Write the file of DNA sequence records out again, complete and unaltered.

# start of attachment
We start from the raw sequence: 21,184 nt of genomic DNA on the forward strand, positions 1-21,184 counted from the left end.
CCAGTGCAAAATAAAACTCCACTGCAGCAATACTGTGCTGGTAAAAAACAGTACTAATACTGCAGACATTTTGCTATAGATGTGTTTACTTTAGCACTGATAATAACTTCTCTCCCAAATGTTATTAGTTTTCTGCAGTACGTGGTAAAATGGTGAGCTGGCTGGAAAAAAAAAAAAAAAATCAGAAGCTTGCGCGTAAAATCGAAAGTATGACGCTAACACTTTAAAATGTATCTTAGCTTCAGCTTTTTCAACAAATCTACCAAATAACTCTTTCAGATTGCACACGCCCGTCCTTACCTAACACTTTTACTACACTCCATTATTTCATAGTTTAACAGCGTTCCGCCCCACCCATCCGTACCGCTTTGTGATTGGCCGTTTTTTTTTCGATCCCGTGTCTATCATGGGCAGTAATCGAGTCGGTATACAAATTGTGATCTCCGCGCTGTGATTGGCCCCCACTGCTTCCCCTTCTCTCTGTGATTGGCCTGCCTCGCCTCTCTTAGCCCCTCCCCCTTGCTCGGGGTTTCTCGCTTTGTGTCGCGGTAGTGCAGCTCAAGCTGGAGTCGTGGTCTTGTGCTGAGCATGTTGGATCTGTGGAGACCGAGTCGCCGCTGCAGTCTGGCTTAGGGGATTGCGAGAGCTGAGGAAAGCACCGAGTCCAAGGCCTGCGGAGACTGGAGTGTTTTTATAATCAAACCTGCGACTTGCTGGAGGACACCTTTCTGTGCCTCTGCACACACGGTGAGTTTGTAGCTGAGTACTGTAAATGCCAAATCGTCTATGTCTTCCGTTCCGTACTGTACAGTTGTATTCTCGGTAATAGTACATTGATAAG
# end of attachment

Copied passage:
We start from the raw sequence: 21,184 nt of genomic DNA on the forward strand, positions 1-21,184 counted from the left end.
CCAGTGCAAAATAAAACTCCACTGCAGCAATACTGTGCTGGTAAAAAACAGTACTAATACTGCAGACATTTTGCTATAGATGTGTTTACTTTAGCACTGATAATAACTTCTCTCCCAAATGTTATTAGTTTTCTGCAGTACGTGGTAAAATGGTGAGCTGGCTGGAAAAAAAAAAAAAAAATCAGAAGCTTGCGCGTAAAATCGAAAGTATGACGCTAACACTTTAAAATGTATCTTAGCTTCAGCTTTTTCAACAAATCTACCAAATAACTCTTTCAGATTGCACACGCCCGTCCTTACCTAACACTTTTACTACACTCCATTATTTCATAGTTTAACAGCGTTCCGCCCCACCCATCCGTACCGCTTTGTGATTGGCCGTTTTTTTTTCGATCCCGTGTCTATCATGGGCAGTAATCGAGTCGGTATACAAATTGTGATCTCCGCGCTGTGATTGGCCCCCACTGCTTCCCCTTCTCTCTGTGATTGGCCTGCCTCGCCTCTCTTAGCCCCTCCCCCTTGCTCGGGGTTTCTCGCTTTGTGTCGCGGTAGTGCAGCTCAAGCTGGAGTCGTGGTCTTGTGCTGAGCATGTTGGATCTGTGGAGACCGAGTCGCCGCTGCAGTCTGGCTTAGGGGATTGCGAGAGCTGAGGAAAGCACCGAGTCCAAGGCCTGCGGAGACTGGAGTGTTTTTATAATCAAACCTGCGACTTGCTGGAGGACACCTTTCTGTGCCTCTGCACACACGGTGAGTTTGTAGCTGAGTACTGTAAATGCCAAATCGTCTATGTCTTCCGTTCCGTACTGTACAGTTGTATTCTCGGTAATAGTACATTGATAAG